This article will break down the team needs and offseason strategy I think the Cleveland Cavaliers should employ. It will include a draft theory explanation followed by 12 scenarios that the Cavs should consider to turn around the franchise.
A position-by-position analysis of the team will start off the article.
Baron Davis is penciled in as the starter. He is no longer an All-Star caliber player, but he averaged a respectable 13.1 ppg and 6.7 apg last season.
Ramon Sessions is the primary backup. He put up fairly similar numbers to Baron Davis, averaging 13.3 ppg and 5.2 apg last season.
Boobie Gibson is the third-string PG and is really more of a shooter than a PG. His handle is good enough for third string, though. He averaged 11.6 ppg, 3 apg and is almost a career 42-percent 3-point shooter.
Overall there isn't anything to be extremely excited about at PG, but it is certainly solid from top to bottom on the depth chart. Each player is signed for two more years.
Christian Eyenga would probably be the starting SG at this point. He is an athletic specimen, but about as raw as raw can get. His ceiling is truly as a defensive stopper off the bench.
Manny Harris would be the primary backup. He is an erratic player that can occasionally get a few buckets when on a roll. He is not the athletic freak that Eyenga is, and therefore his potential is very limited.
Overall the SG position offers nothing than a possible backup down the road on a good team. A major area of weakness for this team.
Alonzo Gee would probably be the starting SF at this point. He is a roster filler player at best.
Joey Graham would be the primary backup. He makes Gee look like an enticing option. Enough said.
Overall the SF position is a veritable black hole. Easily the biggest area of need on the team.
J.J. Hickson is penciled in as the starter. Hickson is easily the best young player on the team. Last season, he averaged 13.8 ppg and 8.7 rpg. As he develops, those numbers should continue to rise.
Anderson Varejao is the primary backup. He is a very talented defensive specialist and a fringe Sixth Man of the Year award candidate. His energy off the bench is crucial to the team. He can slide over to C against smaller backups.
Antawn Jamison may be the best third-string PF in the league. He likes to shoot the three ball more than play on the low block, but his offense is huge for the team.
He put up 18 ppg last year. His true value is his expiring contract, which could really come into play near the 2012 February Trade Deadline.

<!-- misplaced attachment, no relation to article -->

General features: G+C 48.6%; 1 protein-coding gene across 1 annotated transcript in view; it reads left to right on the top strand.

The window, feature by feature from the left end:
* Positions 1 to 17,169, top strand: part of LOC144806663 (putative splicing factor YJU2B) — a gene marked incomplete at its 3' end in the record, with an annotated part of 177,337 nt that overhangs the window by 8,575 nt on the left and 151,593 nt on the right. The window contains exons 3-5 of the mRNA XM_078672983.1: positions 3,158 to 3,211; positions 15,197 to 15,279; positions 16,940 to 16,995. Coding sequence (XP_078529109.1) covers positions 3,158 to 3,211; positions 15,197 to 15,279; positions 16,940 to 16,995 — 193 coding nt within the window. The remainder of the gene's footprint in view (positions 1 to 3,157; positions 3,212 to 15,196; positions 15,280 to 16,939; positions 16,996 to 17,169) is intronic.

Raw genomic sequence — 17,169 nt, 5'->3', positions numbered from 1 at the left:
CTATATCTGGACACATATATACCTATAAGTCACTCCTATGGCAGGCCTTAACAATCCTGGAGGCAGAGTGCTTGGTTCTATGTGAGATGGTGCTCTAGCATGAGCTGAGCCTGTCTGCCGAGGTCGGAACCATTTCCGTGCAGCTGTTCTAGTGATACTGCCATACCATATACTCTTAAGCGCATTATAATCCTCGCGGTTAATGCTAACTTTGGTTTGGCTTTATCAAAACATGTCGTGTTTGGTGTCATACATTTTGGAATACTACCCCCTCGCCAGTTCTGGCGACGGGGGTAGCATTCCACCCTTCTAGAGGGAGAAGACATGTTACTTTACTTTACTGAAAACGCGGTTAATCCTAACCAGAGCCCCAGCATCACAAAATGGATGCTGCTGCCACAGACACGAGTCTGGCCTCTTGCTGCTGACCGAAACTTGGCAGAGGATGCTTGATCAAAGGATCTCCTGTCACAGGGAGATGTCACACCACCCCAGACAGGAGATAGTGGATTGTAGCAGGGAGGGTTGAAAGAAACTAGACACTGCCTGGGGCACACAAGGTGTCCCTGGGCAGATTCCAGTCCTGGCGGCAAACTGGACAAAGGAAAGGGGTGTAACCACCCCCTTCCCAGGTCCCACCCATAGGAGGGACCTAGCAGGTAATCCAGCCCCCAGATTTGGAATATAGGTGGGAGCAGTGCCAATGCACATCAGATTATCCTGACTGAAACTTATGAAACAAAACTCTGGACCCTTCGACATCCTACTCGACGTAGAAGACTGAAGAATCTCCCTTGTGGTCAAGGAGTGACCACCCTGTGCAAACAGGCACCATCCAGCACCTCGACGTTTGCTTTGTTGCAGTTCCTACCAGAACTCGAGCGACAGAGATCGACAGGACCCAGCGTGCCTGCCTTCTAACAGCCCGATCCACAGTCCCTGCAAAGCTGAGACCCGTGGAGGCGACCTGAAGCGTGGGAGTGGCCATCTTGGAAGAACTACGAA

Samardo Samuels is simply a young roster filler with very little upside.
Luke Harangody is a young roster filler who is more polished than Samuels, but has even less upside.
Overall, the PF position is easily the deepest and most talented position on the team. Not an area of need at all.
Ryan Hollins would probably be penciled in as the starting C at this point. He is tall and mobile but doesn't bring much of anything to the table. He would be subpar even for a backup.
Semih Erden is the primary backup. He is a little intriguing in terms of upside. He could be a solid backup down the road.
Overall the C position is very weak. This needs to be addressed for the team to improve.
SG, SF and C are all woefully thin on talent. PG isn't spectacular but is certainly solid while PF is the strength of the team.
There is an age old debate over whether to draft for need or for best available player. Neither strategy is a wise means of selection if the other is ignored entirely.
To properly evaluate a draft plan, players need to be placed into tiers. There are five tiers in total and in general, all players on the same tier should be considered equal.
Also, players from the tier above should almost always be drafted ahead of a player from a lower tier.
These players come around just a few times a generation. I have been following the draft in depth for the last 21 years. In all that time I have only seen three players that fit this description.
These are the sort of players that every team should take if they win the lottery regardless of who is currently on the roster. A lock Hall of Famer instantly makes the team that drafts him a title contender.
Shaq and Duncan both won four rings and are mortal locks to make the Hall of Fame. LeBron hasn't won a ring yet, but at this point looks like a lock to make the Hall of Fame.
These players come around once every few years. These are the sort of players that most teams should take first overall if they win the lottery.
However, exceptions need to be made if there is already young talent at the position or if the position isn't a glaring area of need while another tier two or tier three player sits on the board at an area of dire need.
You find these players in every draft class, even in weak ones like this year. These are the sort of players that predominantly make up the top part of the lottery.